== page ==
- Canada’s economy sharply contracted at the end of 2018. Its gross domestic product fell over the full year, even as U.S. economic growth (which it tends to track) accelerated for the 12-month period.
- The U.S. had a sluggish first quarter and Treasury yield-curve inversion, which raised concerns about the bull market’s health—but economic and financial fundamentals remain strong.
- Until we see a more significant deterioration in the U.S. outlook, our default investment stance is to stay the course.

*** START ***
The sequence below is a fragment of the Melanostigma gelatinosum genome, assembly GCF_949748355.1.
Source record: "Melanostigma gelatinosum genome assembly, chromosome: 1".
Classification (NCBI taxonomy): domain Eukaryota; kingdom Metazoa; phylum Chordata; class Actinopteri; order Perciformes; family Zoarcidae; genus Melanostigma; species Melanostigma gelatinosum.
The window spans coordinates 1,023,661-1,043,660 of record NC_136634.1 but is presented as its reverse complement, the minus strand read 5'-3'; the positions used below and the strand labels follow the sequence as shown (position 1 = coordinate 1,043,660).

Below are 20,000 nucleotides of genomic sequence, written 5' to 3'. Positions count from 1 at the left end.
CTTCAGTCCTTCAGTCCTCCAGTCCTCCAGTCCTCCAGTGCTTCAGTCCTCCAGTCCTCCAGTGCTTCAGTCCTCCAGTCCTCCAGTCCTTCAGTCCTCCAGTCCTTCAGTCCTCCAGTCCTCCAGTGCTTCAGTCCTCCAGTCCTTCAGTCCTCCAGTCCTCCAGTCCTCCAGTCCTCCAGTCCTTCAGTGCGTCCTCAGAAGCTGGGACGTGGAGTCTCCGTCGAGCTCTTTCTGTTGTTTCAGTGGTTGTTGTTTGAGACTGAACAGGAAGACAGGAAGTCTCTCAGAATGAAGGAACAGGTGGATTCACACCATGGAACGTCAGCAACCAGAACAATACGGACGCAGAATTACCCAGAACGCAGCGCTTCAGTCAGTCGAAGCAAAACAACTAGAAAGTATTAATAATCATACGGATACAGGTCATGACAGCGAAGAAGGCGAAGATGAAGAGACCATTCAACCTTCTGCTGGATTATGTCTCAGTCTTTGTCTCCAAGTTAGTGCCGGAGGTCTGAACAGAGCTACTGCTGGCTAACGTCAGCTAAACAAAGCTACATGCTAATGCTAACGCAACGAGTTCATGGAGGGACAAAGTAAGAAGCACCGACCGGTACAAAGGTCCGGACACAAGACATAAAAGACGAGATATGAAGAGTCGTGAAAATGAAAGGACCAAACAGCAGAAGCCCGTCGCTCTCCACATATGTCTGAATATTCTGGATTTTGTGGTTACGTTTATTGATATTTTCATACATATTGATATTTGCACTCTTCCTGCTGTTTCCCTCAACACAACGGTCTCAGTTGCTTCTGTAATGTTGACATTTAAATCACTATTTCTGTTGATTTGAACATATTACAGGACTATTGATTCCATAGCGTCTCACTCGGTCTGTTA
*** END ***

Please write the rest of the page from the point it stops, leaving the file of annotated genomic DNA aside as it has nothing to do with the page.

Canada’s economy ended 2018 on a sour note. Monthly gross domestic product (GDP) fell in both November and December as goods-producing industries contracted sharply. The quarter-to-quarter change in inflation-adjusted GDP inched up by only 0.4% at a seasonally-adjusted annual rate. Fixed investment (residential and non-residential) accounted for most of the weakness, subtracting more than two percentage points from the economy’s quarter-to-quarter (annualized) performance. This marked the third consecutive quarter of negative performance for this component of GDP. Canada’s GDP growth typically tracks that of its large neighbour to the south rather closely. That was not the case last year. While the U.S. economy accelerated over the course of the year, Canada’s year-over-year growth went in the opposite direction.
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